Feb 27, 2018

Tweet of the Day

MK Yehuda Glick is under fire for the following tweet

first, the background...
A report came out complaining about an IDF ceremony in which at the end of the ceremony the religious soldiers sang the song "Ani Maamin" (after the Hatikva anthem had been concluded). The report suggests some sort of religious coercion in the IDF while pointing to this singing of Ani Maamin as proof.

Glick first responded to the report saying that there was no religious coercion. After Hatikva was finished the ceremony was over and the soldiers sang whatever else they wanted to sing. Anyone who does not want to sing along does not have to, but are soldiers not allowed to sing their preferred songs on their own time?

Some responded, including Danny Dayan, that this cant be done at the end of official ceremonies and it isnt just some soldiers singing their own song but is a denigration to the national anthem and has become common in recent years to sing this after Hatikva.

To that Glick responded...




Glick says " I don't get excited about this song, I don't connect to its words.. I don't connect to this custom of singing it after Hatikva. but still whoever wants to sing it, can sing it., what's the problem?"

Glick is under fire for saying he does not connect to the words of this song. The words of the song are the words of one of the 13 main principles of faith, that being belief in the coming of mashiach.

Glick has yet to respond.


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11 comments:

  1. Not sure whats shocking. This is the Israeli mindset. Israel first. G-d second if at all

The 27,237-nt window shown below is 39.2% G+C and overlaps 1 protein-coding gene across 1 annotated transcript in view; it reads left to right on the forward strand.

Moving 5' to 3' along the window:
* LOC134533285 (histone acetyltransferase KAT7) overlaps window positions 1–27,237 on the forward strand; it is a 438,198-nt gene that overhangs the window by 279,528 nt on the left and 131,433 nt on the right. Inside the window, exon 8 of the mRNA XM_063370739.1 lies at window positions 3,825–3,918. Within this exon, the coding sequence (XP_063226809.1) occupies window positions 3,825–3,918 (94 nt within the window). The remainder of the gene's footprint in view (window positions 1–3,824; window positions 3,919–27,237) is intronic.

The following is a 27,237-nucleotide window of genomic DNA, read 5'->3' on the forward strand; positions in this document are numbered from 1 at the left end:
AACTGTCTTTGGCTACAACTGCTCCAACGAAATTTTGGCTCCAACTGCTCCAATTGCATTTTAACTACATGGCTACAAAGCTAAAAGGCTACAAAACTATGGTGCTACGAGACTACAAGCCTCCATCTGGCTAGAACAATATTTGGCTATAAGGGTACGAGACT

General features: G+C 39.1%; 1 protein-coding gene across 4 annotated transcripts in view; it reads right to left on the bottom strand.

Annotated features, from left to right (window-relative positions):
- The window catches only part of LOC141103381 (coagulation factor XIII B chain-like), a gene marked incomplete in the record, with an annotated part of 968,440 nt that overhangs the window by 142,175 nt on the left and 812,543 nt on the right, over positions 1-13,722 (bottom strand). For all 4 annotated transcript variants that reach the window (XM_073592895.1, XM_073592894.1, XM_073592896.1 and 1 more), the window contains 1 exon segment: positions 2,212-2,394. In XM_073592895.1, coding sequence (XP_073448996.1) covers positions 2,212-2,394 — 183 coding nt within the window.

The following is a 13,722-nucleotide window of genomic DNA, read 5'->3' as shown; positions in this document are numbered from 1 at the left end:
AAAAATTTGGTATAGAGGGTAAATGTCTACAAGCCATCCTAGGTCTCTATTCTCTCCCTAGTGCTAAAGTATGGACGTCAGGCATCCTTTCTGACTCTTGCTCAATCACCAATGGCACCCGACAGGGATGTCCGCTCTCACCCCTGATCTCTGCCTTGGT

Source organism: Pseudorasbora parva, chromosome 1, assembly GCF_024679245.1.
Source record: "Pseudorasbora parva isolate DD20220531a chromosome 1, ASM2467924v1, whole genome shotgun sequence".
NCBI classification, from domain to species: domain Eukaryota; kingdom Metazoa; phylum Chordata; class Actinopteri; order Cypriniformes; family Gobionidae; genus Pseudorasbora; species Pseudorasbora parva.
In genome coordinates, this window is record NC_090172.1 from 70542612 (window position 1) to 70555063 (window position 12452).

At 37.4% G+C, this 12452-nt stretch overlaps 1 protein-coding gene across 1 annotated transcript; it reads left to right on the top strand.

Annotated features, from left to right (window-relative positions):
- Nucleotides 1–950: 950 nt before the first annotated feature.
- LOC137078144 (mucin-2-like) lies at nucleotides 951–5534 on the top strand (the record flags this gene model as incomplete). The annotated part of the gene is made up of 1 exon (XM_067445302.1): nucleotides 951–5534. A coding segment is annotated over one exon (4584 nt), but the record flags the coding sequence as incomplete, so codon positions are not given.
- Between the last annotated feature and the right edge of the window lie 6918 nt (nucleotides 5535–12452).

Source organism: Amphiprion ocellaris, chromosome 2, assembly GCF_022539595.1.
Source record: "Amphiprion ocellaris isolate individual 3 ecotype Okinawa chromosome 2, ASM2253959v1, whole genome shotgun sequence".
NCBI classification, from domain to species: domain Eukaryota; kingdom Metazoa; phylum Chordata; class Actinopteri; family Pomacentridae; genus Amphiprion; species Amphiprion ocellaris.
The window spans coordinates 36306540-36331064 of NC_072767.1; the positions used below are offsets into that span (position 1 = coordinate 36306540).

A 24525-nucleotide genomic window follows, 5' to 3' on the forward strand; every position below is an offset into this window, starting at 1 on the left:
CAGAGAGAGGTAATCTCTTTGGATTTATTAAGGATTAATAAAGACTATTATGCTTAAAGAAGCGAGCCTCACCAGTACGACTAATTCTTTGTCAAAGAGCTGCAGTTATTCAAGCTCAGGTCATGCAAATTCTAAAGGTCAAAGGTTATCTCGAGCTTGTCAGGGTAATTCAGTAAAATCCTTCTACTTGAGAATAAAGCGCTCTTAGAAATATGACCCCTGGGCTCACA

ReplyDelete
    Replies
    1. Do u know anything about Yehuda Glick? Or just pot shot at an “Israeli”?

      Delete
  2. "Glick is under fire for saying he does not connect to the words of this song."

    Except that is not what he said.

    לא מתחבר למנהג לשיר אותו אחרי התקוה

    That means he does not connect to the custom of singing that song after Hatikvah.

    One can be a ma'amin in the Rambam's 13 ikkarim, and still not connect to singing them, or singing them at after Hatikvah. (For that matter, I doubt the Rambam himself ever SANG the ikkarei emunah.)

    ReplyDelete
    Replies

    1. the line before that one says
      "לא מתחבר למילותיו"

      Delete
    2. The 13 ikarim found at the end of the siddur contradicts the rambam's own writings. Details not for here.
      No one knows who wrote these.

      Delete
  3. Yes, I know that. But in context, I think he means he is not into singing it, not that he does not believe in that ikkar in emunah. The line before also implies that.

    Is it seriously being suggested he does not believe in that ikkar? I don't read it that way.

    ReplyDelete
  4. Brilliant. Yehuda Glick is trying to defend the religious soldiers by advocating "to each his own" - and some religious decide to turn the whole thing on Glick? With friends like those.... it's a wonder anyone stands up for the religious.

    ReplyDelete
  5. Just proves once again the religiousity of Glick and, of course, what Dayan said was really out of place. The Ani Maamim supercedes the anthem. The Ani Maamim is our connection to H' and the anthem was made up by non-believing Jews who wanted and want a G-Dless Israel. Think about it. The anthem of a country should be respected but never at the expense of the Jews' real connection to our Creator. Maybe they both are not that eager to see Moshiach's arrival.

    ReplyDelete
  6. Glick only likes songs beginning with Ani Maamin BeHar Habayit.

    ReplyDelete
  7. I don't really see the problem with singing Ani Ma'amin, and I don't think that this contradicts Hatikva. The two songs really complement each other, and Dayan may have overreached in his criticism of the practice.

    ReplyDelete
  8. Glick, being a good Zionist, believes in our actually working to bring about the Geulah, and not just singing about hoping for Mashiach.

    Halevai all Orthodox Jews felt the same way.

    Glick *especially* believes in we human beings rebuilding the Beit HaMikdash, and not "waiting" for it to happen.

    The Rambam, incidentally, felt the same.

    Halevai all Jews did.

    ReplyDelete

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